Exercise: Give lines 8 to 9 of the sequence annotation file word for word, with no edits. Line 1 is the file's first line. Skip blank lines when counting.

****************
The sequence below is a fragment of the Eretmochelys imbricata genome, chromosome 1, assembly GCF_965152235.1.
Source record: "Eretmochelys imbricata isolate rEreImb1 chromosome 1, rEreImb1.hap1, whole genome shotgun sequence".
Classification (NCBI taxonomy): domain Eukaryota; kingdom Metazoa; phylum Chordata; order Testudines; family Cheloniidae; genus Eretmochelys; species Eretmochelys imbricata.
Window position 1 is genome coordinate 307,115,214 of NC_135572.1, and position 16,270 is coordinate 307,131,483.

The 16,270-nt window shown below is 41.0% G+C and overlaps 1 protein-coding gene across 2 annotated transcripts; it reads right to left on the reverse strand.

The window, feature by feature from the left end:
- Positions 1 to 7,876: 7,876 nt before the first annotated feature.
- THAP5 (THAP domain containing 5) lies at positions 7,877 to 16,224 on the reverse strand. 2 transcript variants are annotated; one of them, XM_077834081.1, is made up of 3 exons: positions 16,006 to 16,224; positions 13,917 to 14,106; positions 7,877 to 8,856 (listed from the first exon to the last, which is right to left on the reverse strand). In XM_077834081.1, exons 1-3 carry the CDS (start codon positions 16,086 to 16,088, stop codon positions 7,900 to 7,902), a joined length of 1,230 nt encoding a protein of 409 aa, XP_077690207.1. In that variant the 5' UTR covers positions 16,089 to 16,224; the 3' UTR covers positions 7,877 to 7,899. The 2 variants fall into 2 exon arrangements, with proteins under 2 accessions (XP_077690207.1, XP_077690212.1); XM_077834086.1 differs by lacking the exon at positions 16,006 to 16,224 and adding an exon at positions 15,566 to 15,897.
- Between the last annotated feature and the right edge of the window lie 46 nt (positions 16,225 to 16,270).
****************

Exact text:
- THAP5 (THAP domain containing 5) lies at positions 7,877 to 16,224 on the reverse strand. 2 transcript variants are annotated; one of them, XM_077834081.1, is made up of 3 exons: positions 16,006 to 16,224; positions 13,917 to 14,106; positions 7,877 to 8,856 (listed from the first exon to the last, which is right to left on the reverse strand). In XM_077834081.1, exons 1-3 carry the CDS (start codon positions 16,086 to 16,088, stop codon positions 7,900 to 7,902), a joined length of 1,230 nt encoding a protein of 409 aa, XP_077690207.1. In that variant the 5' UTR covers positions 16,089 to 16,224; the 3' UTR covers positions 7,877 to 7,899. The 2 variants fall into 2 exon arrangements, with proteins under 2 accessions (XP_077690207.1, XP_077690212.1); XM_077834086.1 differs by lacking the exon at positions 16,006 to 16,224 and adding an exon at positions 15,566 to 15,897.
- Between the last annotated feature and the right edge of the window lie 46 nt (positions 16,225 to 16,270).